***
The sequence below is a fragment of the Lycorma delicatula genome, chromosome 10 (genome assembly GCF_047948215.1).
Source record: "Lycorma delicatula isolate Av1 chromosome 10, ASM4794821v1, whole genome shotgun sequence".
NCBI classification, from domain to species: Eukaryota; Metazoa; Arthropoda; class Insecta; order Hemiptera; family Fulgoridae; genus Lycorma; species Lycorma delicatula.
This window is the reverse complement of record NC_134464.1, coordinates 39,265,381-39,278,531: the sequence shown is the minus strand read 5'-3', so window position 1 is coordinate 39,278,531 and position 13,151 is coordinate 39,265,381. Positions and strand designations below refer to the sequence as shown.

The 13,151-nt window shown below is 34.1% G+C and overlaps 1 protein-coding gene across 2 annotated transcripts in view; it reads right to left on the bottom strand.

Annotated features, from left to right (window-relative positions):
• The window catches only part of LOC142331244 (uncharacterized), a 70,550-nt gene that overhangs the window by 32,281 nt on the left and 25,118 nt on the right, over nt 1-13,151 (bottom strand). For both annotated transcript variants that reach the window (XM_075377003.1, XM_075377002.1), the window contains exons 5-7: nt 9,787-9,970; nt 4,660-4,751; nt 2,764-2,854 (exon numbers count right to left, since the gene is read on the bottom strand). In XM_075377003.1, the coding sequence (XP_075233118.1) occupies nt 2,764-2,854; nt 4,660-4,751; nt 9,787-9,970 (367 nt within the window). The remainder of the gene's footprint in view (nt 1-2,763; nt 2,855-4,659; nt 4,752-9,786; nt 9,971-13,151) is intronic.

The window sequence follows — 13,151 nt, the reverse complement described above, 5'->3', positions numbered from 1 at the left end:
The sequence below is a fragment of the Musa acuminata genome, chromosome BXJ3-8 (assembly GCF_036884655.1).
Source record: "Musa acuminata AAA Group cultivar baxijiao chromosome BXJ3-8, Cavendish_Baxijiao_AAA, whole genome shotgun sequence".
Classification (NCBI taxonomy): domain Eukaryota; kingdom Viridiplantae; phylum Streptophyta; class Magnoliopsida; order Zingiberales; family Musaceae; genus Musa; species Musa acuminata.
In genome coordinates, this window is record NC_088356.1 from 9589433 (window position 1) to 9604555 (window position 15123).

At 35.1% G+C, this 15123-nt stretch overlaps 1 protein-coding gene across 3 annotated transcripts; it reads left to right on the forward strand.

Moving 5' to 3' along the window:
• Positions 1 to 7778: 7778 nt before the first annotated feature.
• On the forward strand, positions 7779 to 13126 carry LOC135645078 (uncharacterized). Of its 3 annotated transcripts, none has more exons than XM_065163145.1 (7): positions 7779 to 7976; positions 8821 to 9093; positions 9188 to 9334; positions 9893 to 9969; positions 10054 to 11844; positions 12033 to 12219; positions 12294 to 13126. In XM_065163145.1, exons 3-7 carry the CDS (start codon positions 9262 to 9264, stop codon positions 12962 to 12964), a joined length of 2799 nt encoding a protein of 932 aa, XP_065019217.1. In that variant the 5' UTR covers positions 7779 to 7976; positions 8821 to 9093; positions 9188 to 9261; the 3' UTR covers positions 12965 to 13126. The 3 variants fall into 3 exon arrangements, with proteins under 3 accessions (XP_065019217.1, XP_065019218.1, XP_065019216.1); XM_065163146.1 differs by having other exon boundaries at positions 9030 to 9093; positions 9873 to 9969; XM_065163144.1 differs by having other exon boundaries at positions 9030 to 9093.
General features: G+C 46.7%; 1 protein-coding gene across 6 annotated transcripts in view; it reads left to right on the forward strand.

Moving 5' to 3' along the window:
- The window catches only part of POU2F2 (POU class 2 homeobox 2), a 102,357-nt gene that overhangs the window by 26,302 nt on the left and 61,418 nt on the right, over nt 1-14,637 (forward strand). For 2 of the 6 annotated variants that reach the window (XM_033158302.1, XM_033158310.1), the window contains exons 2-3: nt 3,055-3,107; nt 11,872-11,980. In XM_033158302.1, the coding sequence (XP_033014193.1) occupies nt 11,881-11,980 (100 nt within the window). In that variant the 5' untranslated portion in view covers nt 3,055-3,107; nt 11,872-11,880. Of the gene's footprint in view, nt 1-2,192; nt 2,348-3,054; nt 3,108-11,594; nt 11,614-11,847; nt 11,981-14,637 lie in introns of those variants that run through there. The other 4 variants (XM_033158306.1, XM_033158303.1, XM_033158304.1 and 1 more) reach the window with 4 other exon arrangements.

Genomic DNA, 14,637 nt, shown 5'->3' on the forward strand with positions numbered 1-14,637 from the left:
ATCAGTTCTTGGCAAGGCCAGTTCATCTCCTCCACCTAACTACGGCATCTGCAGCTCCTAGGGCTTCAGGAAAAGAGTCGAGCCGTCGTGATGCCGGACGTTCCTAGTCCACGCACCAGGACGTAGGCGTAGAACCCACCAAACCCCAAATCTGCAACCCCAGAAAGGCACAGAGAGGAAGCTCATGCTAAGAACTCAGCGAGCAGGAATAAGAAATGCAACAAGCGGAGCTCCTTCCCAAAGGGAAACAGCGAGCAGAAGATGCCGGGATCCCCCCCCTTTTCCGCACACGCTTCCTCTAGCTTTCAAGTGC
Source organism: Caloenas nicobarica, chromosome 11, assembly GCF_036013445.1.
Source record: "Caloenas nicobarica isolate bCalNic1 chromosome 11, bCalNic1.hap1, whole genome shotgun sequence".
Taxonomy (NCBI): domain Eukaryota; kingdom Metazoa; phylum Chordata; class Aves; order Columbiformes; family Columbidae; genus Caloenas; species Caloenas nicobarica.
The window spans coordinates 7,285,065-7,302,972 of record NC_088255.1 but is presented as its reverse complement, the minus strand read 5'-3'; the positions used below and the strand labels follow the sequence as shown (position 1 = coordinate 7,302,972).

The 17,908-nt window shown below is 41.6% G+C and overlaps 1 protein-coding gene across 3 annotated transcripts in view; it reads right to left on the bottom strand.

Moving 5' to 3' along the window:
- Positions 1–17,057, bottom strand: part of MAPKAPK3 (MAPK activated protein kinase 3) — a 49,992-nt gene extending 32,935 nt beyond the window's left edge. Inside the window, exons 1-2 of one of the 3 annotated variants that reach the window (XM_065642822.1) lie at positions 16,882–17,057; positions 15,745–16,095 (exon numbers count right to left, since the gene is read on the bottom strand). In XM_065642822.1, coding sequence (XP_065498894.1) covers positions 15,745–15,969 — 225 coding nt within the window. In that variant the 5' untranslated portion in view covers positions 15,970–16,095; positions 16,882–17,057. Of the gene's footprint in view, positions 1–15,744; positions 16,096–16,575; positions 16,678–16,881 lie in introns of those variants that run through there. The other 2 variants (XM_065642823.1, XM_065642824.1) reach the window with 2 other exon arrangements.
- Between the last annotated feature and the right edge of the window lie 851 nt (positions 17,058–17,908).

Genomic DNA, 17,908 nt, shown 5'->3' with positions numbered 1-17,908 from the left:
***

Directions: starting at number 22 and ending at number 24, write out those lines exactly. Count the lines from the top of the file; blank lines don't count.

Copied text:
Source organism: Caloenas nicobarica, chromosome 11, assembly GCF_036013445.1.
Source record: "Caloenas nicobarica isolate bCalNic1 chromosome 11, bCalNic1.hap1, whole genome shotgun sequence".
Taxonomy (NCBI): domain Eukaryota; kingdom Metazoa; phylum Chordata; class Aves; order Columbiformes; family Columbidae; genus Caloenas; species Caloenas nicobarica.